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The objective was to assess the extent to which staff reductions have been managed in a sound strategic and cost-effective manner consistent with the Government's guidelines and the ANAO's 1996 better practice guide Managing APS Staff Reductions. The audit focussed on 3 agencies - the Australian Taxation Office, the former Department of Primary Industry and Energy, and the former Department of Transport and Regional Development. The ANAO found that the majority of staff reductions were achieved through retrenchment rather than natural attrition; and that decisions on the number of retrenchments were not always supported by an assessment of the impact of the reductions on the agencies' abilities to conduct their business.
The audit reviewed the Australian Taxation Office's use of audit of individual taxpayers as part of its approach to encouraging taxpayer compliance. The objective of the audit was to examine the use of audit as an element of the compliance management function within the Individuals Non-Business line of the ATO.
The objective of the audit was to review the efficiency and administrative effectiveness of the Commercial Compliance Branch's risk management processes and to establish whether the approach provided a sound foundation for the development and application of risk management across the Australian Customs Service. The ANAO also examined the wider risk management context across ACS in order to appreciate how risk management processes in the Branch related to the agency as a whole.
The objective of the follow-up audit was to report on the action taken by the Australian Customs Service to address the recommendations of the 1996 Audit Report. The audit also reviewed key areas of the Passenger Movement Charge administration identified in the 1996 audit, including the appropriateness of formal arrangements between the ACS and Regular Public Transport airlines and assessed the proposed arrangements being developed by the ACS. The arrangements with RPT airlines were a particular focus in the follow-up report (as they were in the 1996 Audit Report), because of the significance of that category of carrier in revenue terms
The objective of the audit was to report to Parliament on the economy, efficiency and administrative effectiveness of the risk management process in the Small Business Income business line. It follows Audit Report No.37 1996-97 and entitled Risk Management - Australian Taxation Office. That audit focused on broad strategic issues relevant to risk management in the Australian Taxation Office (ATO) as a whole. This audit follows the issues identified in that report into the day-to-day management of the Small Business Income as an example of how risk management operates in a significant element of the ATO.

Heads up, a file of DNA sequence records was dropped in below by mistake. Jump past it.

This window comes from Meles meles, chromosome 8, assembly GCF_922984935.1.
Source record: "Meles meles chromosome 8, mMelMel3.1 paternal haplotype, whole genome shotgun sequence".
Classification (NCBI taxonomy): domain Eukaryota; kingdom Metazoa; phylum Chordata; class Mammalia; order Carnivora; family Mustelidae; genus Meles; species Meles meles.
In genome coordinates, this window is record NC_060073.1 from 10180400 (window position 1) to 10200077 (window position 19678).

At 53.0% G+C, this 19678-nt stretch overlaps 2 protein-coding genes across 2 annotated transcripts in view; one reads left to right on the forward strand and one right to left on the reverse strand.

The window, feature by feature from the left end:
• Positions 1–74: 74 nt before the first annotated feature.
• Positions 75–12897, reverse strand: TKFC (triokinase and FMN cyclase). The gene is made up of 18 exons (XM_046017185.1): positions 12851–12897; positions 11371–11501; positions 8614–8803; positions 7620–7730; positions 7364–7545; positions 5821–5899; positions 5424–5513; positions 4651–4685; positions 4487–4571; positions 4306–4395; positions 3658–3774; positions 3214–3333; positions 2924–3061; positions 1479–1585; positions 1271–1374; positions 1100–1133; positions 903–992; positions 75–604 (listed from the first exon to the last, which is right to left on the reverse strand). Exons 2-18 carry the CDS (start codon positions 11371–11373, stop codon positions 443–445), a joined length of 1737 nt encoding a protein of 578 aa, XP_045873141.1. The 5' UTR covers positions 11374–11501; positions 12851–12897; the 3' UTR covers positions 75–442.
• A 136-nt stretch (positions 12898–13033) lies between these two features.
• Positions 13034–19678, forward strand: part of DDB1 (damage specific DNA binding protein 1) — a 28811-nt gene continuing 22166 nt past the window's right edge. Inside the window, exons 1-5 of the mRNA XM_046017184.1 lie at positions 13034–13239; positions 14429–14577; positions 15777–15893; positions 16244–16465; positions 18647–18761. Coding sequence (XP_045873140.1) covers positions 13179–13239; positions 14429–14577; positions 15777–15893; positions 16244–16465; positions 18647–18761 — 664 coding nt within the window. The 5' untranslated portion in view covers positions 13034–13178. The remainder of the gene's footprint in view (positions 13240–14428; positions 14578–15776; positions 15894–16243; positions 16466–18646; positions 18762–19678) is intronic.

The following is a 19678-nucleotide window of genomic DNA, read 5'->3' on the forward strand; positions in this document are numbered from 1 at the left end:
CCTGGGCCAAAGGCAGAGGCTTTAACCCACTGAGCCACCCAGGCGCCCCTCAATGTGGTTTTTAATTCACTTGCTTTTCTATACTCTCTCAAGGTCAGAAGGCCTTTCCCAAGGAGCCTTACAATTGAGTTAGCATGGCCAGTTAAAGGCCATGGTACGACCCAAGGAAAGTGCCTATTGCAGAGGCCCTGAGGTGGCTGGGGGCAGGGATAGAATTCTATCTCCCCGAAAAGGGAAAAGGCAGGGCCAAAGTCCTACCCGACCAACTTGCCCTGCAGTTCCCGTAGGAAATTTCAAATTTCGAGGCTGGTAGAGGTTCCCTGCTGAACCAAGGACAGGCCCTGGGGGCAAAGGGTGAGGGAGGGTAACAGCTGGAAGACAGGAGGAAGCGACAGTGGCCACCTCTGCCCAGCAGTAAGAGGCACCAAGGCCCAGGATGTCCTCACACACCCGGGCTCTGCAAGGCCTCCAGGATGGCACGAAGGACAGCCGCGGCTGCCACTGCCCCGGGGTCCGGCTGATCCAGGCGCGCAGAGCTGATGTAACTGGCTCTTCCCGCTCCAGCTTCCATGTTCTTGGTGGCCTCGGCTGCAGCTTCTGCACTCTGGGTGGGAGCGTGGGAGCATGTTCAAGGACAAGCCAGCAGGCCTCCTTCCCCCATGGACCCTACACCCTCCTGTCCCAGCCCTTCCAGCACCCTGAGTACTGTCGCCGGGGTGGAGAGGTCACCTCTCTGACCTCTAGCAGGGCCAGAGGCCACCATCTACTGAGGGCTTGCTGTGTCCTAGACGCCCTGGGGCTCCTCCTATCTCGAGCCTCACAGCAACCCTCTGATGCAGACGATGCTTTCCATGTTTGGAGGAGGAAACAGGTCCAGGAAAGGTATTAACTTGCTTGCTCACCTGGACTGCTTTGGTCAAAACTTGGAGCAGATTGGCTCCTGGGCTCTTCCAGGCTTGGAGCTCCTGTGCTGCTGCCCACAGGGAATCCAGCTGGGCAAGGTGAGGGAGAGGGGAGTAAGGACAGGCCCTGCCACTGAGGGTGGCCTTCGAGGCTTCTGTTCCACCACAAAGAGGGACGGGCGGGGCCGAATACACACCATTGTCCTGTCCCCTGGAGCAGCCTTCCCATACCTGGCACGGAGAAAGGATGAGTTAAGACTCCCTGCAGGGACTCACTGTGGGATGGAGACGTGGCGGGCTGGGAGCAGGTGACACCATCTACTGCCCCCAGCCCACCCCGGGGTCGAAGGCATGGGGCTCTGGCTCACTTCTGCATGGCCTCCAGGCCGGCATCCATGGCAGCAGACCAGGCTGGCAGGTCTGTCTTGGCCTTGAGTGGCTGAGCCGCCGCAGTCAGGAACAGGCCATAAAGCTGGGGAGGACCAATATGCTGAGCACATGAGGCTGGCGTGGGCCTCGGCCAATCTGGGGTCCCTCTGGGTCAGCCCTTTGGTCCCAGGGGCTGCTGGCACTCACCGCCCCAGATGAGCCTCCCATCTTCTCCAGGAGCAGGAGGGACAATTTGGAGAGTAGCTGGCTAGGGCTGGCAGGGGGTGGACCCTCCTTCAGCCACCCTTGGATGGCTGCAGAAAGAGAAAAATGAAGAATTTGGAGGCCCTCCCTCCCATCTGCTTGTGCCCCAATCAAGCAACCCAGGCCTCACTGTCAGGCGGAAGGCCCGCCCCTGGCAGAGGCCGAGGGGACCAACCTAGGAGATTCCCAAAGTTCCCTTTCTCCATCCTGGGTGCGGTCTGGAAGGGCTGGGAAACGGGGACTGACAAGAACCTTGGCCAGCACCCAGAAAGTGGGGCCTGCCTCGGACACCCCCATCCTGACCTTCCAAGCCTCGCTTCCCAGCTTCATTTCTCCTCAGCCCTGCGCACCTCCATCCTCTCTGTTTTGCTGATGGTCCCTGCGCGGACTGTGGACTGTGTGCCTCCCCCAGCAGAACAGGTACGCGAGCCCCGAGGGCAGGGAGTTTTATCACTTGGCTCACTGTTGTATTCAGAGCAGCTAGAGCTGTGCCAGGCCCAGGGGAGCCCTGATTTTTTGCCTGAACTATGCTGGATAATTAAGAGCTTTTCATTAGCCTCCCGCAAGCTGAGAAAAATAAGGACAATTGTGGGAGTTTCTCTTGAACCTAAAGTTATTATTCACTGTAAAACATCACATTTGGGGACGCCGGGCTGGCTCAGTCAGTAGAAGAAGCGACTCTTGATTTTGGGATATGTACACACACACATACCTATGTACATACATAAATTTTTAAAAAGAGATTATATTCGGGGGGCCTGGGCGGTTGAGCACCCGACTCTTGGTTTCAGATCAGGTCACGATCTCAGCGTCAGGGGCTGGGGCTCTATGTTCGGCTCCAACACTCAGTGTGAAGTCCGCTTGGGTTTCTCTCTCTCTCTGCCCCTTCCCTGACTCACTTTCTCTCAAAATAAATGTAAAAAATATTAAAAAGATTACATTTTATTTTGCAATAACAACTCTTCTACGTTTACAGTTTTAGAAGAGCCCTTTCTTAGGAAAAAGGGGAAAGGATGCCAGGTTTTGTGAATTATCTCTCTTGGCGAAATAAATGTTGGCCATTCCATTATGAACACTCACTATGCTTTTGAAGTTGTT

The objective of the audit was to report to Parliament on the ATO's management of its performance reporting within the outcomes and outputs framework and to identify potential areas for improvement in specifying, measuring, administering and reporting under that framework.
The audit objective was to examine the administrative effectiveness of the ATO's use of AUSTRAC data. The audit reviewed the use of AUSTRAC data across three of the ATO Business Service Lines (BSLs) namely, Large Business and International (LB&I), Small Business (SB) and Individuals Non Business (INB). These are the most significant BSLs in terms of revenue collection. The audit focussed on the ATO's use of AUSTRAC data at the strategic and operational levels and its management of AUSTRAC data. Aspects examined include the ATO's relationship with AUSTRAC as well as training, data quality, data privacy and security issues.
The objective of the audit was to assess the performance of the Child Support Agency in the administration of key aspects of the Child Support Scheme. The ANAO previously audited the CSA in 1993-94 and identified scope for improvement in the management and administration of the Child Support Scheme. Particular areas of audit concern included client service, staff training and debt management. The current audit has reviewed the CSA's progress in improving Agency performance since that time. The audit focused initially on the areas identified in the previous audit, but also sought to identify further opportunities for improvement where appropriate.
The objectives of the audit were to form an opinion on the management of Commonwealth agencies' compliance with the Commonwealth's energy efficiency requirements and to identify areas for better practice in energy management. The audit focussed on:
the implementation of the Energy Policy by Commonwealth Agencies; promulgation and coordination of energy use targets;
energy and associated reporting by Commonwealth agencies;
identification, examination and analysis of systemic and procedural impediments to achieving the Energy Policy; and
development and discussion of ways to address these impediments.
The audit assessed the management by ISR and, in particular, by AusIndustry of the implementation of the changes arising from the Government's December 1997 policy statement in Investing for Growth. This statement required ISR to separate administration of policy from the delivery of products and to improve its service to customers through a ‘one stop shop' approach and by streamlining its processes. The audit focussed in particular on the overall strategic management of the change process by AusIndustry; the detailed implementation of the new service delivery arrangements, notably the separation of policy and product delivery; and the implementation of the enhanced customer focus.